smaller amount of material in the first place. This is not good for U.S.
servicemembers who are required to think. Furthermore, it is not good for their
safety, or U.S. national security, if they don't do it well. And they are less
likely to do it well if they are not taught properly.
Is this even
necessary? According to Gen. Robert Cone, it is not. He sent a letter regarding
the furloughs to Army education staff and faculty (Memorandum for TRADOC
Civilian Workforce, dated June 28, 2013) which stated that "leaders have been
given authorities to minimize adverse mission effects and to limit the harm to
morale and productivity." If leaders have been given the authority to fix
things, why have they not done so? It must be said that the curriculum was
reviewed. However, the number of hours actually increased with the inclusion of
in-class written exams (nothing wrong with that, one might think, except for
the fact that not enough was cut to provide the additional time required).
Again, why is this important? The ridiculously long hours mean enormous and
unnecessary stress will be placed on servicemen and women, large numbers of
whom have spent a great deal of time (over the last 10 years) deployed overseas
serving our nation. It is also a lot more stressful for the faculty who have
virtually no time at all to properly prepare for classes. This affects the
mission. Less well prepared instructors, and stressed faculty and students will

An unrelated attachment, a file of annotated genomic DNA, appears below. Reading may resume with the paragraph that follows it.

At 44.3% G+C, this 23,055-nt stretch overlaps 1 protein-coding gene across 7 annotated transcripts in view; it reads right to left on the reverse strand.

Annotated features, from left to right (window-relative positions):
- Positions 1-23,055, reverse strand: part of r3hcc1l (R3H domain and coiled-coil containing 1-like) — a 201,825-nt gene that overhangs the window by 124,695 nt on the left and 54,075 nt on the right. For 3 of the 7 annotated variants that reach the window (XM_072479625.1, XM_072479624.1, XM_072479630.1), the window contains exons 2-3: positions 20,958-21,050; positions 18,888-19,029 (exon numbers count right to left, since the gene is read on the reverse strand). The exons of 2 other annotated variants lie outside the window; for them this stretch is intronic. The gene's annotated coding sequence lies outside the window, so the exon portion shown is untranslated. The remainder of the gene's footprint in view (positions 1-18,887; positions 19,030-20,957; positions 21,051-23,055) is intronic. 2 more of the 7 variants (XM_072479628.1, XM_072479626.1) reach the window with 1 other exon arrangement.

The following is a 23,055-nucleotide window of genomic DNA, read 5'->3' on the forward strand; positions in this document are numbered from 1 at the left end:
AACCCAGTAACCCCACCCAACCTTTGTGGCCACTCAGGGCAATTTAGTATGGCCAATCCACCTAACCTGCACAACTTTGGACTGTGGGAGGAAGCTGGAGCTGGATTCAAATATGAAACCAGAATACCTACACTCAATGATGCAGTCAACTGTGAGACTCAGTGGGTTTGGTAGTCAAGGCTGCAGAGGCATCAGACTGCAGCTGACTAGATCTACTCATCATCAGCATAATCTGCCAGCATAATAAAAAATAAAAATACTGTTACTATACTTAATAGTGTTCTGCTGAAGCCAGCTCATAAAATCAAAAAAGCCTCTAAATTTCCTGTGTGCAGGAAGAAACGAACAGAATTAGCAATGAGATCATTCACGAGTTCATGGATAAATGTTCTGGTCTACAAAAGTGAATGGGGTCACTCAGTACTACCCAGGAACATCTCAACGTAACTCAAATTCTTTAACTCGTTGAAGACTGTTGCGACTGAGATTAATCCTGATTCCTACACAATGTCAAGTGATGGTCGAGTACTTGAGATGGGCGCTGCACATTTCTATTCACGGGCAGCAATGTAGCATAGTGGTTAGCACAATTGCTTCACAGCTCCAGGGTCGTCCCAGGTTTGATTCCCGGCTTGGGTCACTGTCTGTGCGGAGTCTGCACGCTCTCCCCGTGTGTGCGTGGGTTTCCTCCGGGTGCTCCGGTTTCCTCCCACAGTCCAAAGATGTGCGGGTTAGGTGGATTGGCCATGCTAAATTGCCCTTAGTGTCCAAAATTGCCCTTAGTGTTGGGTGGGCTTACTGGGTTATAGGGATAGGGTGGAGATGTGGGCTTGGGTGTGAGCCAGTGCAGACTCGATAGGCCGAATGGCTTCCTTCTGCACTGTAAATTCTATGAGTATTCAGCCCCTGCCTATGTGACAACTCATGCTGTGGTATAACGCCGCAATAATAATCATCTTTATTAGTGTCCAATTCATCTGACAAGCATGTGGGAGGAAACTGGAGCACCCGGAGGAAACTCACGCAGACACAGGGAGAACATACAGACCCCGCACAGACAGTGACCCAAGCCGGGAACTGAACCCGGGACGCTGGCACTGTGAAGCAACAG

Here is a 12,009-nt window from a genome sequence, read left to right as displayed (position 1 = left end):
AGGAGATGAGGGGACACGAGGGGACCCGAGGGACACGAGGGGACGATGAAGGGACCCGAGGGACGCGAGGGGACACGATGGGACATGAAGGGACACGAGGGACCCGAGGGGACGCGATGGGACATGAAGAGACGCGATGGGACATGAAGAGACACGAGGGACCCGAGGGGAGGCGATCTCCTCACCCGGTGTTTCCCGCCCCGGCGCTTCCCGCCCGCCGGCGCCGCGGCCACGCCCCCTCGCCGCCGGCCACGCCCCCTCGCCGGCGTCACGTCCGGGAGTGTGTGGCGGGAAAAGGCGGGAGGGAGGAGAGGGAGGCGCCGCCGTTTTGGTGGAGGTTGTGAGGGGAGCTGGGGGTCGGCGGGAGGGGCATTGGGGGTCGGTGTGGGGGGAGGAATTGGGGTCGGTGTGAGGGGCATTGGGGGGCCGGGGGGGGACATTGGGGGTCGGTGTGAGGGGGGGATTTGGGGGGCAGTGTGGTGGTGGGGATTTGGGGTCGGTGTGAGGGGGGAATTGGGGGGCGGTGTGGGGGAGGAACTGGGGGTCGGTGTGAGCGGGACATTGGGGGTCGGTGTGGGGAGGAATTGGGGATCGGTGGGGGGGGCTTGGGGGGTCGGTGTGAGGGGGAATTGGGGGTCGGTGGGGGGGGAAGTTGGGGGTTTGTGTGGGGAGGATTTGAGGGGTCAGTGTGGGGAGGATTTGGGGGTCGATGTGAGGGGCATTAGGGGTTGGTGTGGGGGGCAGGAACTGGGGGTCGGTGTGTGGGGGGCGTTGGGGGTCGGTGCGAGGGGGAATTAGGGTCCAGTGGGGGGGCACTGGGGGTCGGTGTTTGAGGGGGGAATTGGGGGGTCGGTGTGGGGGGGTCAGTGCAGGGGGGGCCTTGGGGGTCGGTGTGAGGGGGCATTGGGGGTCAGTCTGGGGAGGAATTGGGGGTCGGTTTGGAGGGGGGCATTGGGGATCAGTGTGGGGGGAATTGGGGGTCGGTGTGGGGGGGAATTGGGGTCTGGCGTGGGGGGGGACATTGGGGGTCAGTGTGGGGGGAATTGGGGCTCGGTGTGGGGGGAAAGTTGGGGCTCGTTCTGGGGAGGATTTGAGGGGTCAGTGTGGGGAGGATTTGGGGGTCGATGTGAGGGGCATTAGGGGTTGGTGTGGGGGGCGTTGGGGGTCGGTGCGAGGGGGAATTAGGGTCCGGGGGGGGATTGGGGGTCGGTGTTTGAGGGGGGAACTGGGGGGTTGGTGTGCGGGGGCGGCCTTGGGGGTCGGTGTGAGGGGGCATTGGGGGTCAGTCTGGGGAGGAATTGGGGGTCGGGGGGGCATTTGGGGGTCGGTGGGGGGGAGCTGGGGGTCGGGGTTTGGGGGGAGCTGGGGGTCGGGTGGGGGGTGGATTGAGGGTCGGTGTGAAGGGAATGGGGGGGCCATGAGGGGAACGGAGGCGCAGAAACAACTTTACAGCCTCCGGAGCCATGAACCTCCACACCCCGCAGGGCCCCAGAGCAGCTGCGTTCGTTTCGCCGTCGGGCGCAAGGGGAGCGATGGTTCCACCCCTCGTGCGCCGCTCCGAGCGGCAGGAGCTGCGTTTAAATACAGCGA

not provide or receive the educational experience our national security needs.
How does this get
fixed? Whilst recognizing key differences, the curriculum and schedule could be
revamped to match that of a good quality graduate degree program. Of course,
time must be set aside for the necessary practicums and exercises: Placing them
at the end of the main school year after the classes would allow students to
apply the knowledge they had gained. If they are to remain compulsory, the number
of guest speakers should be limited. With a reduction in scheduled hours to
normal graduate school levels, CGSC could then reasonably expect its officers
to study for an average of 20 to 30 hours per week in addition to class time.
After all, the School of Advanced Military Studies manages to function
(relatively well) with roughly 16 hours of class time per week. The advantages
of a change to fewer hours in the classroom would be improved student and
faculty morale, and more (not less) learning. Additionally, there would
be improved productivity and quality. Plus, the faculty would actually have
time to research and write, which is something the Army claims to value. It is
also something that will have to happen if CGSC is to mirror Harvard as Gen.
Cone wants. Finally, it would also allow students to get the time with their
families that Gen. Odierno thinks is so important.
Nicholas Murray is an associate professor in the Department of Military History
at the U.S. Army Command and Staff College. His book The Rocky
Road to the Great War
(Potomac Books) came out this year. He recently published "To fix critical thinking within PME, start at the ground floor with the
Education: What Lessons Does the French Defeat in 1871 Have for the US Army
in the Small
Wars Journal. His views are his own. They are not yours.